Japanese hornets, also known as Asian giant hornets (Vespa mandarinia), are the world’s largest hornet species, known for their distinctive coloring and aggressive behavior. While these insects play a crucial role in the ecosystem, they can pose a threat to humans and pets if they decide to create a nest in residential areas. In this comprehensive guide, we’ll explore effective methods on how to keep Japanese hornets away from your property.
To keep Japanese hornets away, secure food sources like compost piles and trash areas, plant wasp-repellent plants such as spearmint, thyme, and eucalyptus, use essential oils like lemongrass and peppermint, change outdoor light bulbs to yellow or sodium vapor lights, use a fake wasp nest, and apply preventative treatments like Sylo Insecticide and D-Fense Dust. If a nest is found, contact a professional pest control company for safe removal.
Understanding the Japanese Hornet
Before we dive into prevention and control measures, it’s important to understand the characteristics of Japanese hornets. Queens can reach up to 2.25 inches in length, while workers are about 1.5 inches long. They have a light shade of orange head, a dark brown thorax, and an abdomen with yellow and dark brown or black bands. Their large orange mandibles contain a black tooth used for digging. These hornets are native to East Asia but have been spotted in the Pacific Northwest of North America in recent years.
What Attracts Japanese Hornets?
Japanese hornets are attracted to larger insects, honey from honey bee colonies, tree sap, and certain baits like diluted millet jelly solution, crude sugar solution, vinegar, or fruit essence. Therefore, reducing access to these food sources can discourage their presence.
Effective Preventative Measures
There are several measures you can take to prevent a Japanese hornet infestation:
- Secure food sources: Keep your compost piles and trash areas secure. Store garbage in closed bins or cans to avoid attracting hornets.
- Plant wasp-repellent plants: Include plants such as spearmint, thyme, eucalyptus, wormwood, basil, bay leaves, lemongrass, and citronella grass near your home to deter hornets.
- Use essential oils: Mix a few drops of lemongrass, geranium, and clove essential oil in water to create a natural repellent. Alternatively, use peppermint oil, which hornets dislike.
- Change outdoor light bulbs: Hornets are attracted to regular outdoor light bulbs. Replace these with yellow or sodium vapor lights, which are less attractive to hornets.
- Use a fake wasp nest: Hornets are territorial and may avoid areas with existing nests.
- Apply preventative treatments: Discourage hornets from settling on your property with treatments like Sylo Insecticide and D-Fense Dust.
Identifying and Removing a Japanese Hornet Nest
If you find a Japanese hornet nest on your property, do not attempt to remove it yourself. Instead, call for help from a professional pest control company. They have the necessary experience, equipment, and protective gear to safely and effectively remove hornet nests.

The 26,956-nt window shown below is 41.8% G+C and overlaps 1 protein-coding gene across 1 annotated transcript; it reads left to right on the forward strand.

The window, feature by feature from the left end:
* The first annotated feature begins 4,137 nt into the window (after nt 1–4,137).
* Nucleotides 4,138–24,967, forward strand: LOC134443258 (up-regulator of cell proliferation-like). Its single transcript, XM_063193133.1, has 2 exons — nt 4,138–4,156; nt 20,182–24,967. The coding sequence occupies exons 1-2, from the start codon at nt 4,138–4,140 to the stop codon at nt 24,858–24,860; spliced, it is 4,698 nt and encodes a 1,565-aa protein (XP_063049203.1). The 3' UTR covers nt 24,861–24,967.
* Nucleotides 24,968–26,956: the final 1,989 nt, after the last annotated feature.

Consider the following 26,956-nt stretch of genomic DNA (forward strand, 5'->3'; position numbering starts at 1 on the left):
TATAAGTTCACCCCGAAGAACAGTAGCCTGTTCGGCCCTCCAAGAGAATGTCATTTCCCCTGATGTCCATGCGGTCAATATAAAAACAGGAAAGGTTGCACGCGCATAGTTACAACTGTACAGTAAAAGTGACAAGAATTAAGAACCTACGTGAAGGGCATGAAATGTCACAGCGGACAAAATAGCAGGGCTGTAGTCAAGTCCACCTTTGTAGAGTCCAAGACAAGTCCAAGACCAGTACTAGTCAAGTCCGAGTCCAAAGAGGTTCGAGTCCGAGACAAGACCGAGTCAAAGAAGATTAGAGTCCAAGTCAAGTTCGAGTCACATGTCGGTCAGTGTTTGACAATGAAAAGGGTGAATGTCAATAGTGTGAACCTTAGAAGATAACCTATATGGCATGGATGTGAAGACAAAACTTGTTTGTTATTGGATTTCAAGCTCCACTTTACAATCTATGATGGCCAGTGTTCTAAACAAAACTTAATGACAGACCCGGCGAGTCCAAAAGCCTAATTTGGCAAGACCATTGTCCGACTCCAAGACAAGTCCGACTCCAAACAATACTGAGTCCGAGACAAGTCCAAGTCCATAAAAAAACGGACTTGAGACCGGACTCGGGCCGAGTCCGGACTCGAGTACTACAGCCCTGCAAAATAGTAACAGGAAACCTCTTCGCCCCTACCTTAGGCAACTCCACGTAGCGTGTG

Beware of Potential Dangers
Japanese hornets pose several potential dangers and health risks to humans. Their venom is more toxic than that of a honeybee, and due to their large size, they can deliver a larger dose of venom with each sting. A single sting from a Japanese hornet is rarely fatal, but it can cause severe pain and tissue damage, and in some cases, lead to kidney problems.
While Japanese hornets can pose a serious threat, with the right preventative measures and quick action, you can keep these pests at bay. Remember, it’s always safer to call a professional if you spot a nest or encounter a severe infestation.
Frequently Asked Questions
What time of year are Japanese hornets most active?
Japanese hornets are most active during the warmer months, typically from April to October. They are particularly aggressive during the late summer and early fall when they are searching for food to sustain their queen during the winter.
What should I do if I get stung by a Japanese hornet?
If you are stung by a Japanese hornet, you should clean the area with soap and water to prevent infection, apply a cold compress to reduce swelling, and take over-the-counter pain relievers. If you experience symptoms like difficulty breathing, nausea, or swelling of the face or mouth, seek immediate medical attention as these could be signs of an allergic reaction.
How can I identify a Japanese hornet?
Japanese hornets are distinctive in their appearance. They have a light shade of orange head, a dark brown thorax, and an abdomen with yellow and dark brown or black bands. Queens can reach up to 2.25 inches in length, while workers are about 1.5 inches long.
Can Japanese hornets fly at night?
Unlike many other wasp species, Japanese hornets can be active both day and night. However, they are primarily diurnal (active during the day) and tend to return to their nests at night.
Are there any natural predators of Japanese hornets?
Yes, there are a few natural predators of Japanese hornets, including some bird species and the Asian honey bee. Asian honey bees have developed a unique defense mechanism against Japanese hornets: when a hornet enters their hive, they swarm around it and vibrate, generating heat and carbon dioxide, which ultimately kills the hornet.